During the glory days of the Dot Com Bubble I worked as Director of Web Development at Homestore.com (now Move.com). Homestore ran Realtor.com, the largest real estate site on the web. Homestore’s management team was unable to capitalize on the unique position and strategic advantages the company had in the marketplace and squandered the resources and talent they were entrusted with.
The way executives reacted to the looming financial crisis of their own making is an illustrative case study in how not to conduct
layoffs and how not to manage a company’s most important assets - its employees.
When it comes to difficult management decisions, improperly planned and implemented layoffs represent one of the most disruptive and destructive decisions made by executives. Many, if not most, of the layoff horror stories we’ve all heard about confirm that few managers understand the impact and consequences their decisions have on the reputation and goodwill of the business; the long-term value and strategic effectiveness of the company; and the morale, trust, and productivity of the remaining employees.
Facing significant losses and with no effective leadership and strategic management solutions from executives, Homestore decided to cut costs with wave after wave of layoffs. (I was laid off in October, 2001).
Here’s how Homestore did it:
None of the layoffs improved Homestore’s bottom line. The company lost some its most critical and talented people. The process created absolute chaos, confusion, and mistrust throughout the entire organization.
- Do not disclose anything to your employees in advance and do not communicate your intentions or reasons for doing anything.
- Reassure employees that their jobs will be secure, that the company is doing ok, and that layoff rumors are false.
- In order to manipulate and intimidate employees and managers that are hoping for advancement or a better raise, leak rumors about the layoffs and threaten them privately with the statement: “be lucky you still have a job!”
- Keep the entire organization guessing until the very last moment; usually the morning of the layoffs.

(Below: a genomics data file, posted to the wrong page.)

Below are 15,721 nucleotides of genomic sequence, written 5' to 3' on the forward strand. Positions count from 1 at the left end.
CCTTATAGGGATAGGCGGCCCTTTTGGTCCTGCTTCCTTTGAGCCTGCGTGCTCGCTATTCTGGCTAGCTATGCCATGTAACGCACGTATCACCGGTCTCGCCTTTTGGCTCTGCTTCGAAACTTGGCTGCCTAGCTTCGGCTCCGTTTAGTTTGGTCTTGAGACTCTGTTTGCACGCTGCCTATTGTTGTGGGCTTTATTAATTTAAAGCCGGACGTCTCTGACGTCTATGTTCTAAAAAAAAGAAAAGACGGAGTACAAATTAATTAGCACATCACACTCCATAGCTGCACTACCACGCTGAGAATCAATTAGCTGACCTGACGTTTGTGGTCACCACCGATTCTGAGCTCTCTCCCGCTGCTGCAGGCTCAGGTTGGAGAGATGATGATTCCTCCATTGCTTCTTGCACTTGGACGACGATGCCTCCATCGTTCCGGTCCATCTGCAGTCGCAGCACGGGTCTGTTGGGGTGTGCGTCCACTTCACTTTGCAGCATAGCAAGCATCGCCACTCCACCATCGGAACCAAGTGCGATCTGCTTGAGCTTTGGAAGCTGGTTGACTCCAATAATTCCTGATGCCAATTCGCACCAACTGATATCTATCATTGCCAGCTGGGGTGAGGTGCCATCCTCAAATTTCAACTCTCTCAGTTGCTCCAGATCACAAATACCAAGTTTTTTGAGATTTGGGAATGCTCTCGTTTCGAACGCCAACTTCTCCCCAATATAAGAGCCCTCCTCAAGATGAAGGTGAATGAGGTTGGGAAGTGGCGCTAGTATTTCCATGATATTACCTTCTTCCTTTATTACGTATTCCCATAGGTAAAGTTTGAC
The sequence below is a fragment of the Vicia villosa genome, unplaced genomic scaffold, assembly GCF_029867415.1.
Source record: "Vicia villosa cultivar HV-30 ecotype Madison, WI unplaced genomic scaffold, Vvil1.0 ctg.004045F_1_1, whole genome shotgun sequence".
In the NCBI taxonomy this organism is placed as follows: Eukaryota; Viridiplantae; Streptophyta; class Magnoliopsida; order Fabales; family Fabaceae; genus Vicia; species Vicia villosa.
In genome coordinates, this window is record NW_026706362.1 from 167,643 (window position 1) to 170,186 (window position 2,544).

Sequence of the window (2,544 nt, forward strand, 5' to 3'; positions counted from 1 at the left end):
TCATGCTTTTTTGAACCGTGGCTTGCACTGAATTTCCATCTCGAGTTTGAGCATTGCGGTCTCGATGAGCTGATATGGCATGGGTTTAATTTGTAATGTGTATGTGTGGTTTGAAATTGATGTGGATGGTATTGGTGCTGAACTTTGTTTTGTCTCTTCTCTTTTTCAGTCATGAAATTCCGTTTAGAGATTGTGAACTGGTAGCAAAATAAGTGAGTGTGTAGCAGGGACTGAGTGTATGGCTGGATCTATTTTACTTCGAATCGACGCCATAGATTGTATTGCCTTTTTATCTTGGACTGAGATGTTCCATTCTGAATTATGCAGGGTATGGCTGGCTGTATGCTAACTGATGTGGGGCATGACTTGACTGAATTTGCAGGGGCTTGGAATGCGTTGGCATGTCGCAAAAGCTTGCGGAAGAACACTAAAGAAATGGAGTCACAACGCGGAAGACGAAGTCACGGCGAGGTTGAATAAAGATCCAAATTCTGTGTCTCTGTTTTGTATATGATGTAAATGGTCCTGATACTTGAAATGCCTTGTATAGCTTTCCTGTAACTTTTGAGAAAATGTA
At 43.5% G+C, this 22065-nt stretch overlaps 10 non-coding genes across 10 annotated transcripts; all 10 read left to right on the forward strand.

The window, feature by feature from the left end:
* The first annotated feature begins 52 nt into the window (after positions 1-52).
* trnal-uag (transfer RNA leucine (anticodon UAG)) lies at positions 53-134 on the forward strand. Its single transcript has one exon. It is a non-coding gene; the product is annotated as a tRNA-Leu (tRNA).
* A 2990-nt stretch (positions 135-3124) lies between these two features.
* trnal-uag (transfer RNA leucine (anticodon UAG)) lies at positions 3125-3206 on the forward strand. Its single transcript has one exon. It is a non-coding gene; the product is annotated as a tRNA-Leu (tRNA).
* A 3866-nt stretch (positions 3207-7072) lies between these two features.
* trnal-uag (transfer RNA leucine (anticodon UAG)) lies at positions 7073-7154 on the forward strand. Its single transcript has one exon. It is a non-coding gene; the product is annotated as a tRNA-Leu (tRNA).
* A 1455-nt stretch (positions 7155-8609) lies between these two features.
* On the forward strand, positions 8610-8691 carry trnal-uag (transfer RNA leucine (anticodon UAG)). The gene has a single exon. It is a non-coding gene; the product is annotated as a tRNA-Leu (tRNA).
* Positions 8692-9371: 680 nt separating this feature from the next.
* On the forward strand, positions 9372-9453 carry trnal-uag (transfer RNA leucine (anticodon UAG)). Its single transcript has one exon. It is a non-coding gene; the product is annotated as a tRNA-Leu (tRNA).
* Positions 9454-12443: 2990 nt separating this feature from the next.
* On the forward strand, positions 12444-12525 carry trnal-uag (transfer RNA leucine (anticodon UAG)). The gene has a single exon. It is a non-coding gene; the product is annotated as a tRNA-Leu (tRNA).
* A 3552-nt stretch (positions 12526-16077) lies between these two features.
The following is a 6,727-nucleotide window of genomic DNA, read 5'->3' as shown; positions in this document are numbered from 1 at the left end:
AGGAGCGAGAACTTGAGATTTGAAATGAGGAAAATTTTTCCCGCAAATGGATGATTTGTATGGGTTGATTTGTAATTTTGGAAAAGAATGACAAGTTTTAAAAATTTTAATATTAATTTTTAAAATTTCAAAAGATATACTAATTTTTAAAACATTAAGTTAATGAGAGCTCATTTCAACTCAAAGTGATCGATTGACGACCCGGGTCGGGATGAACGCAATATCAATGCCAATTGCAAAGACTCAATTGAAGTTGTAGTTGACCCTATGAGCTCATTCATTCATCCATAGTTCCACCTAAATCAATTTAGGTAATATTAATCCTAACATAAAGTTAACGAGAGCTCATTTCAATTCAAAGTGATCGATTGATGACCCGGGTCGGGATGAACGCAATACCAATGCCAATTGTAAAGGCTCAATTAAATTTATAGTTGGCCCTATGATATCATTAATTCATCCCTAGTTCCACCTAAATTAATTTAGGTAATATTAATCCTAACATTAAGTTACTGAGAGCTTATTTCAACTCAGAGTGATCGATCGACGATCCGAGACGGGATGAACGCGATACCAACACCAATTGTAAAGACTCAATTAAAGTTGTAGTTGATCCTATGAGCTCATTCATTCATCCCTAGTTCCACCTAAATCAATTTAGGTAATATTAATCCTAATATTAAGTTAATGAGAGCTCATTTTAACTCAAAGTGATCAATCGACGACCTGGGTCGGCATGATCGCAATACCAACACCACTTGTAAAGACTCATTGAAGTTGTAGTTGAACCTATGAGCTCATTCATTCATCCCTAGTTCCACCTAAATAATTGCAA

- Lay people off in multiple waves to avoid problems with employees figuring out what is really going on. This insures that employees remain in a constant state of uncertainty and further degrades innovation, productivity, and morale.
- On the day of the layoffs, start calling each employee one by one into the vice president’s office, make them sign a waiver, and withhold their last paycheck until they release the company of all liability.
- Escort employees back to their office or cubicle and give them until the end of the day to clear out everything and say their goodbyes. If they’re an especially talented or appreciated employee, have security watch over the process to insure the employee does not suddenly turn into a criminal after years of loyal service and starts destroying key information and steal company property.
- The day after the layoffs are completed, have the CEO send out a condescending email to the entire company telling everyone how terrible, but necessary, the whole process was and how the remaining employees need to sacrifice for the success of the company. In the same email remind everyone that bonuses this year will be halved, and raises will be kept to 2%.
- Finally, issue a severe warning to all remaining employees that absolute loyalty is mandatory and no one is allowed to look for another job on company time. Further threaten employees who discuss the layoffs with the loss of their job.
In the years immediately following Homestore’s collapse, the SEC indicted and prosecuted many Homestore executives for fraud and corruption. It turns out that while the employees were being threatened and mistreated and the company was driven into the ground, management was lying to investors and arranging fraudulent transactions, while they continued cashing in tens of millions of dollars in stock options.
Homestore represents an extreme, but unfortunately not unique, example of Dot Com abuses and greed that we saw with Enron, WorldCom, and other corporations. The company had great promise and wonderful opportunities. But when management forgot that truth, integrity and ethical treatment of employees are essential elements to managing organizations, they embarked on a course that led to financial disaster and criminal prosecutions and indictments for many of the executives involved. To date 11 former executives, including the CEO, Stuart Wolff, sentenced to 15 years in federal prison, have been convicted on multiple federal criminal charges.
SEC Files Financial Fraud Case Charging Three Former Homestore Executives
Former Homestore CEO Stuart Wolff Sentenced to 15 Years in Prison
SEC and US Attorney Charge Former Homestore Executives With Scheme To Inflate Advertising Revenue
Former Homestore Exec, Peter Tafeen, Receives 30-month sentence
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Chris Banescu is an attorney, entrepreneur, and university professor. His business, ethics, and management articles and podcasts can be found on ChrisBanescu.com. He is a regular contributor to
OrthodoxyToday.org, manages the conservative site
OrthodoxNet.com, writes articles, and has given talks
and conducted seminars on a variety of business and management topics. He has also written book reviews for Townhall.com and articles for Acton.org. Other articles available in his archive.